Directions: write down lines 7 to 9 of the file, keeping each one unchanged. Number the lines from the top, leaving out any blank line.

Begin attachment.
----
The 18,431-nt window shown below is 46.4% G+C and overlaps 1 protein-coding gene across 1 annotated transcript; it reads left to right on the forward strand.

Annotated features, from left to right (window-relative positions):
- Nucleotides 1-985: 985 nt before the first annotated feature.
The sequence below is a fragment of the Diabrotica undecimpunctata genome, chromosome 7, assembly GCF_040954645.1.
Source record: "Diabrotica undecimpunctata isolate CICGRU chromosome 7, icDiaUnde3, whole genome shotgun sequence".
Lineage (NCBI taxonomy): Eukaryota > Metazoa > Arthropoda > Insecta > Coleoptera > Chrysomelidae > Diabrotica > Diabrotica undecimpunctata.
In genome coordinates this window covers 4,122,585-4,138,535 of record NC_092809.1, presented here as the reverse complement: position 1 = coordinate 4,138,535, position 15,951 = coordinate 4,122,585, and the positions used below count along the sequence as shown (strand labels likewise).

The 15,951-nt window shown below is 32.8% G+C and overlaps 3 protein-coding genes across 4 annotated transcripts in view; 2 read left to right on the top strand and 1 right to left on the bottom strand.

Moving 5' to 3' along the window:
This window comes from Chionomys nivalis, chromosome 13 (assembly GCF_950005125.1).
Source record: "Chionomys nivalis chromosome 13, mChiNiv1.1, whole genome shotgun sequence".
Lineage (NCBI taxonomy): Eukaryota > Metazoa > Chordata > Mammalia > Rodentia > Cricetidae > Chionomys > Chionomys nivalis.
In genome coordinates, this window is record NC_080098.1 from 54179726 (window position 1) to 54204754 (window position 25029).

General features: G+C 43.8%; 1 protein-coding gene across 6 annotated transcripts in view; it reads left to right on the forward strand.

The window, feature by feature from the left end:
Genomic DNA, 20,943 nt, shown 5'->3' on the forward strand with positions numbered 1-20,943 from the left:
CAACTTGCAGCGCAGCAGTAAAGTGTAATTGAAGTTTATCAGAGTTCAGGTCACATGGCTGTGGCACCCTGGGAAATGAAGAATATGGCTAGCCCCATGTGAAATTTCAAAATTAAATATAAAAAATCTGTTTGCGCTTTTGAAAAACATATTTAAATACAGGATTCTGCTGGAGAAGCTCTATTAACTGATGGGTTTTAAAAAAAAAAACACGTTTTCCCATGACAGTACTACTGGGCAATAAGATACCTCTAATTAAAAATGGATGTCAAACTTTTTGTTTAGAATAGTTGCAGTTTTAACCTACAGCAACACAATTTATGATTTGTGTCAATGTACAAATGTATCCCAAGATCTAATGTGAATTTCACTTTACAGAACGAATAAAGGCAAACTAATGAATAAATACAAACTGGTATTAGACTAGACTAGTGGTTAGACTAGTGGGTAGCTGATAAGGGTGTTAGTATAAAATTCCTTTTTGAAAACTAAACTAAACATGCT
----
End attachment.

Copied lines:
In genome coordinates this window covers 4,122,585-4,138,535 of record NC_092809.1, presented here as the reverse complement: position 1 = coordinate 4,138,535, position 15,951 = coordinate 4,122,585, and the positions used below count along the sequence as shown (strand labels likewise).

The 15,951-nt window shown below is 32.8% G+C and overlaps 3 protein-coding genes across 4 annotated transcripts in view; 2 read left to right on the top strand and 1 right to left on the bottom strand.

Moving 5' to 3' along the window: